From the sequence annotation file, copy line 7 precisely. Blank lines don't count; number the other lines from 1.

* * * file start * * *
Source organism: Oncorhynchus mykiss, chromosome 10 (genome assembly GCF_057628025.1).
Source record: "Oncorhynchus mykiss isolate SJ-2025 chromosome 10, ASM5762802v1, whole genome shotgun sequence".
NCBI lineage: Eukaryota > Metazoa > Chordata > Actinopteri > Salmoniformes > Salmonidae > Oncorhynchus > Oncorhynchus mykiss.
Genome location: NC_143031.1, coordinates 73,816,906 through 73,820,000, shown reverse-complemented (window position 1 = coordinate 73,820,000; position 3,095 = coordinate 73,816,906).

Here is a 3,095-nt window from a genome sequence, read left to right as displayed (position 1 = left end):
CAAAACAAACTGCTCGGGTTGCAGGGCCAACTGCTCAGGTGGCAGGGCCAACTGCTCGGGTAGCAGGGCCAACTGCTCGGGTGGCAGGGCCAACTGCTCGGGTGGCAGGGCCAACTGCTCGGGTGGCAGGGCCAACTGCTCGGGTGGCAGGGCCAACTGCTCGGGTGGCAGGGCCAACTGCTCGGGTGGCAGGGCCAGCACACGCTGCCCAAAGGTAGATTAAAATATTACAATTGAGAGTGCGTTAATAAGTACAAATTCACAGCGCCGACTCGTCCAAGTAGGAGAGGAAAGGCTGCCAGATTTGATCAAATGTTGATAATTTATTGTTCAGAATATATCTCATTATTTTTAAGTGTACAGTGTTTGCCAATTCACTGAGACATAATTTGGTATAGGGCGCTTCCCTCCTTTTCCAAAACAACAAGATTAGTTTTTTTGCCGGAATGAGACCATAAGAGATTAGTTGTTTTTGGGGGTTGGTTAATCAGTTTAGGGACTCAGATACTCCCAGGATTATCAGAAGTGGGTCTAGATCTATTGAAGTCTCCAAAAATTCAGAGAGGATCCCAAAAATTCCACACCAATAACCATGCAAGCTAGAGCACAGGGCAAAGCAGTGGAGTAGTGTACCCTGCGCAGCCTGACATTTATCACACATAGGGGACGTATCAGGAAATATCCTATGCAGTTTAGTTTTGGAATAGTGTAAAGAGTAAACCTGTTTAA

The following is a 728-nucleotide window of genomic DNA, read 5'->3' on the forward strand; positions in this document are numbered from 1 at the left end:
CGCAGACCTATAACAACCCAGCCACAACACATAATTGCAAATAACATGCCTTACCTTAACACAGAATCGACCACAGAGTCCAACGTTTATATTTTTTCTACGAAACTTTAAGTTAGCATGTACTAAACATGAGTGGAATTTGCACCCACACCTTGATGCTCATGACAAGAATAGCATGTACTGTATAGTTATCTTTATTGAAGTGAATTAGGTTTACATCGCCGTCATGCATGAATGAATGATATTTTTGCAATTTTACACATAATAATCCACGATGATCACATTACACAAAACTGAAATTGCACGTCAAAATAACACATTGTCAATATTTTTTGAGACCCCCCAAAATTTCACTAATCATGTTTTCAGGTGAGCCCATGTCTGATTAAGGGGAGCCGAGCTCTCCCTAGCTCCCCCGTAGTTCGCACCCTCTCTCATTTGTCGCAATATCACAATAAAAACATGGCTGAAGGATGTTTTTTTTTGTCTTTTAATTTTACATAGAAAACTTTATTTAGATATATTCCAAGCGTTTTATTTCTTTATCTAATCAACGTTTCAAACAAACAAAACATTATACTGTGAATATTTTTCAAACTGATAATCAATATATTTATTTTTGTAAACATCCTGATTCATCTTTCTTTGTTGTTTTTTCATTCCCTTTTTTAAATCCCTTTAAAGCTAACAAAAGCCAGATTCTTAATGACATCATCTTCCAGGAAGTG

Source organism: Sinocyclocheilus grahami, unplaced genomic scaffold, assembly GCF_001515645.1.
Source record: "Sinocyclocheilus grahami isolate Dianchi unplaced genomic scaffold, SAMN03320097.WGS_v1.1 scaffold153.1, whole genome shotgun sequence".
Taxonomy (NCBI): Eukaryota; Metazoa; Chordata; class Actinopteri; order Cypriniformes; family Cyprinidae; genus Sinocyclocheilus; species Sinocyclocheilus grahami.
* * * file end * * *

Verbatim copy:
The following is a 728-nucleotide window of genomic DNA, read 5'->3' on the forward strand; positions in this document are numbered from 1 at the left end: